AITSL research project – VicPLN reflection

Last year, some of you completed a survey for us exploring your experiences of the Victorian Personal Learning Network (VicPLN) courses. In this post, we’d like to share our findings.

The team at the State Library of Victoria applied to the Australian Institute for Teaching and School Leadership (AITSL) to research the impact of our professional learning approaches, in particular the impact of networked learning in the VicPLN program.

We undertook surveys and case studies with questions based on Stephen Heppell’s framework for effective learning.

Our hypothesis:

That the online delivery of the Victorian Personal Learning Network course (VicPLN) through guided collaborative learning encourages sustained change in professional practice in schools and school libraries.

Despite considerable positive feedback over the years, we weren’t anticipating the profound impact the PLN had on many participants, their attitudes to learning and confidence with peers.

Truly it transformed me or maybe it turned me inside out […] – it allowed me to develop professionally with like-minded people. It allowed me to share with those people and beyond. It allowed me to find serendipitously things that I needed and that gave me more ideas.

[…it has changed the] way I think about trying to solve problems – so if I need something – I don’t know what I used to do, but now […] I’ll go on Twitter and I’ll ask or I’ll use a certain network of people […] you don’t Google it – you Twitter it.

Key trends – Case studies

Importance of sharing – Participants who took part with colleagues from their school or library found the shared experience made the learning more meaningful and immediately applicable in the workplace.

And in terms of the library I think it’s been profound as well, in the sense that we have restructured our library, we’re aware of the way libraries are changing and I think the PLN has given us confidence to move forward and I think, a little bit out of the box in terms of our approach.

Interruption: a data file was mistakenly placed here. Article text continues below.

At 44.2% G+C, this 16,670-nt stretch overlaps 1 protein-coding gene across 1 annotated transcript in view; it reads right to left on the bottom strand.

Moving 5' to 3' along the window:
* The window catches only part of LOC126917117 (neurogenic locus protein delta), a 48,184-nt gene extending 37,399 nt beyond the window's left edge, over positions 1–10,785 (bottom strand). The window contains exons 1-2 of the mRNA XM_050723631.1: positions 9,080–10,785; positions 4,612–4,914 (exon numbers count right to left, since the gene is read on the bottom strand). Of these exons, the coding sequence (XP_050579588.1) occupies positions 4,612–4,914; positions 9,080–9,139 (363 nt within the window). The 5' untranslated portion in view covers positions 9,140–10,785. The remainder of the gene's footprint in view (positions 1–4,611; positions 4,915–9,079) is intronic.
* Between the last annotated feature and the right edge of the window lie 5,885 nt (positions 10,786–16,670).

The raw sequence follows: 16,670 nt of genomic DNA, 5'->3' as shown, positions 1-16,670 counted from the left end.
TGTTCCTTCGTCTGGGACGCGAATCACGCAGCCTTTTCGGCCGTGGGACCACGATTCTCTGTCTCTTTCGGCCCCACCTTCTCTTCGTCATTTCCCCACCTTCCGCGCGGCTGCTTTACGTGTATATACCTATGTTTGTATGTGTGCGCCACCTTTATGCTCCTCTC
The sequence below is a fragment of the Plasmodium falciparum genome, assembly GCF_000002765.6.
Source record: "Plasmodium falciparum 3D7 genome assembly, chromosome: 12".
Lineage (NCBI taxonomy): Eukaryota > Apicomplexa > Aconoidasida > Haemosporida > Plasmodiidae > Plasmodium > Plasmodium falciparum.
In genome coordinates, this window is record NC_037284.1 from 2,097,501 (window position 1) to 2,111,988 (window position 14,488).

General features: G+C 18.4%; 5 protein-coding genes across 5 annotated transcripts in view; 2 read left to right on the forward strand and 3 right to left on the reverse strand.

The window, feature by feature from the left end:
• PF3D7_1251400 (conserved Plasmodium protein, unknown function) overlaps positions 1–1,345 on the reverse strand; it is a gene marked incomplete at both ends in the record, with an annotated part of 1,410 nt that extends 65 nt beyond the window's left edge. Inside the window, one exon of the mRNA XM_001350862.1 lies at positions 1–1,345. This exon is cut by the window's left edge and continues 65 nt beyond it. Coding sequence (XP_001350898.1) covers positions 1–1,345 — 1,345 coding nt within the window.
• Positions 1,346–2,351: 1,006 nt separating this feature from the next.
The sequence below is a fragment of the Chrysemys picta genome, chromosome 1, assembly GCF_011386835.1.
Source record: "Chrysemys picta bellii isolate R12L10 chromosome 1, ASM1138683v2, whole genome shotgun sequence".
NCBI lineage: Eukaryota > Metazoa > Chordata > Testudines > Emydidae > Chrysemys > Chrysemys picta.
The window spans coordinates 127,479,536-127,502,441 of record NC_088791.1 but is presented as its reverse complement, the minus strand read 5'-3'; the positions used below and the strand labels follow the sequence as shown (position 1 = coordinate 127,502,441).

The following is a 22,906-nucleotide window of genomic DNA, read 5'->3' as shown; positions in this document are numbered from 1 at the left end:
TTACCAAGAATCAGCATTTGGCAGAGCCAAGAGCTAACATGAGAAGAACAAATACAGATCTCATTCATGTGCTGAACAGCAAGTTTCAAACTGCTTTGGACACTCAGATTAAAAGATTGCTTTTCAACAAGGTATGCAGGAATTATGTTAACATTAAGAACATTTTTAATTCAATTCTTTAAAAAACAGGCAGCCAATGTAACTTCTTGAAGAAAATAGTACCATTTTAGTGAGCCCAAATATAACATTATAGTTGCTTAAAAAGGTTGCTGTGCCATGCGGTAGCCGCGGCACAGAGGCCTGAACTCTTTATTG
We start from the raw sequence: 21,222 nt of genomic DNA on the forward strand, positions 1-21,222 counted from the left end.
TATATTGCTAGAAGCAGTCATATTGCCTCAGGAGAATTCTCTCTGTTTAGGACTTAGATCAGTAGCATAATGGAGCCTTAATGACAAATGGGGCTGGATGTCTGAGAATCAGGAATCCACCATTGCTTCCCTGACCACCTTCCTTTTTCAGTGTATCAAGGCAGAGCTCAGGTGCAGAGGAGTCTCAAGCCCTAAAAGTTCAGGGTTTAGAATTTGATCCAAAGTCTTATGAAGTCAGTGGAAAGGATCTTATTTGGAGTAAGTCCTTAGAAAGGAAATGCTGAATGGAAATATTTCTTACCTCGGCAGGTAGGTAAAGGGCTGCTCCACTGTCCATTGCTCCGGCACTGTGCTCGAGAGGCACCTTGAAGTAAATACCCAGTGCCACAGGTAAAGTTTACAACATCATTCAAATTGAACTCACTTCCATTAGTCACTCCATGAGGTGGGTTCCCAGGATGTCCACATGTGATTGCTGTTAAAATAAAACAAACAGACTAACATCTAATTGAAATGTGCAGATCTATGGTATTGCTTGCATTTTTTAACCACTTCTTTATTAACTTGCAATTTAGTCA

Power of networks and the idea of an authentic audience for learning – For some participants networked learning was completely transformative, changing their entire approach to teaching and learning. It enabled them to become advocates for change in their schools and the broader professional community.

[…] what the PLN did for me was to see – was to give me a bridge to what I think all education should do […] almost a subversive bridge for the children, for the students out into the world […] – I was with true colleagues. […] It gave me and it affirmed that this is what a great teacher aims to be, out in the world, thinking, making connections, making possibilities, realising possibilities.

Key trends – Survey

The first place people share is with their colleagues, with 98.5% of participants indicating they shared their professional learning with colleagues and school staff.

It makes sense that educators, as part of deeply collegiate profession, look to peers before looking out to the broader online community. It also highlights the importance of PLNs in all their forms, be they local, international or something in between. The power is in connecting with others around a shared goal.

[The PLN is] probably the first time I’ve shared my professional thinking with anybody […] in schools, you might at a staff meeting or something, but that’s probably the biggest change in my mindset, the kind of thing that I try and get other people to do now is to realise that when you’re sharing you’re not showing off, you’re … trying to get reactions to help you learn more.

72% of participants surveyed indicated that the course gave them the confidence to share with peers. Developing the confidence and shared language to engage in professional discussions with peers is core to being an advocate for change in schools and libraries. Getting issues out in the open for debate supports organisational transparency and cultural change.